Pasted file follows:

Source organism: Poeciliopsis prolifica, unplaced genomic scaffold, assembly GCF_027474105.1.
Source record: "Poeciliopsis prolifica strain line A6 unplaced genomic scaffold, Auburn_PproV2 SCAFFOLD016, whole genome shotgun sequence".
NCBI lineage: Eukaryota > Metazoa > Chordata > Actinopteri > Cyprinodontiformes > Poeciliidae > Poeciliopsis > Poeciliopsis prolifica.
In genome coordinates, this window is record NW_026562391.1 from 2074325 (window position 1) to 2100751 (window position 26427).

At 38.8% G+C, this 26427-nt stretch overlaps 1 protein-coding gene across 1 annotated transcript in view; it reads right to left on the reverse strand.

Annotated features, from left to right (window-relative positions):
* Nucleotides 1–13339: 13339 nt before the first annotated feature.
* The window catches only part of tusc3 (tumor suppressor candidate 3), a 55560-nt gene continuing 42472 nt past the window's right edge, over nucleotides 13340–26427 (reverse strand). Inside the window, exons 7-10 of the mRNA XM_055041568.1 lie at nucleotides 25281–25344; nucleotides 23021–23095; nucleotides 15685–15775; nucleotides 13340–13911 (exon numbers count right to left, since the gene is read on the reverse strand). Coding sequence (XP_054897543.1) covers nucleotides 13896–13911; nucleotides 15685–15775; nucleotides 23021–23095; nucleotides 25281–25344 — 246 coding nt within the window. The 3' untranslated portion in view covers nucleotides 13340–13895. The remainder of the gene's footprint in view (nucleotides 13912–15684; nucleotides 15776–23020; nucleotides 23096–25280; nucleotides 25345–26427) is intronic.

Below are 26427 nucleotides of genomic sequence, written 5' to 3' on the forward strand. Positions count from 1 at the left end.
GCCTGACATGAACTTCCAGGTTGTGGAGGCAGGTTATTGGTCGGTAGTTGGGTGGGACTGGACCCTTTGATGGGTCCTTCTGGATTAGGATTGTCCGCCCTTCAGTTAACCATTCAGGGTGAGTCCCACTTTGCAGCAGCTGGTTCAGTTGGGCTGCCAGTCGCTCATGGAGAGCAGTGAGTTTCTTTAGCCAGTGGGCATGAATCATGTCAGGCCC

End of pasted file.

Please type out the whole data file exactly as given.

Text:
Source organism: Poeciliopsis prolifica, unplaced genomic scaffold, assembly GCF_027474105.1.
Source record: "Poeciliopsis prolifica strain line A6 unplaced genomic scaffold, Auburn_PproV2 SCAFFOLD016, whole genome shotgun sequence".
NCBI lineage: Eukaryota > Metazoa > Chordata > Actinopteri > Cyprinodontiformes > Poeciliidae > Poeciliopsis > Poeciliopsis prolifica.
In genome coordinates, this window is record NW_026562391.1 from 2074325 (window position 1) to 2100751 (window position 26427).

At 38.8% G+C, this 26427-nt stretch overlaps 1 protein-coding gene across 1 annotated transcript in view; it reads right to left on the reverse strand.

Annotated features, from left to right (window-relative positions):
* Nucleotides 1–13339: 13339 nt before the first annotated feature.
* The window catches only part of tusc3 (tumor suppressor candidate 3), a 55560-nt gene continuing 42472 nt past the window's right edge, over nucleotides 13340–26427 (reverse strand). Inside the window, exons 7-10 of the mRNA XM_055041568.1 lie at nucleotides 25281–25344; nucleotides 23021–23095; nucleotides 15685–15775; nucleotides 13340–13911 (exon numbers count right to left, since the gene is read on the reverse strand). Coding sequence (XP_054897543.1) covers nucleotides 13896–13911; nucleotides 15685–15775; nucleotides 23021–23095; nucleotides 25281–25344 — 246 coding nt within the window. The 3' untranslated portion in view covers nucleotides 13340–13895. The remainder of the gene's footprint in view (nucleotides 13912–15684; nucleotides 15776–23020; nucleotides 23096–25280; nucleotides 25345–26427) is intronic.

Below are 26427 nucleotides of genomic sequence, written 5' to 3' on the forward strand. Positions count from 1 at the left end.
GCCTGACATGAACTTCCAGGTTGTGGAGGCAGGTTATTGGTCGGTAGTTGGGTGGGACTGGACCCTTTGATGGGTCCTTCTGGATTAGGATTGTCCGCCCTTCAGTTAACCATTCAGGGTGAGTCCCACTTTGCAGCAGCTGGTTCAGTTGGGCTGCCAGTCGCTCATGGAGAGCAGTGAGTTTCTTTAGCCAGTGGGCATGAATCATGTCAGGCCC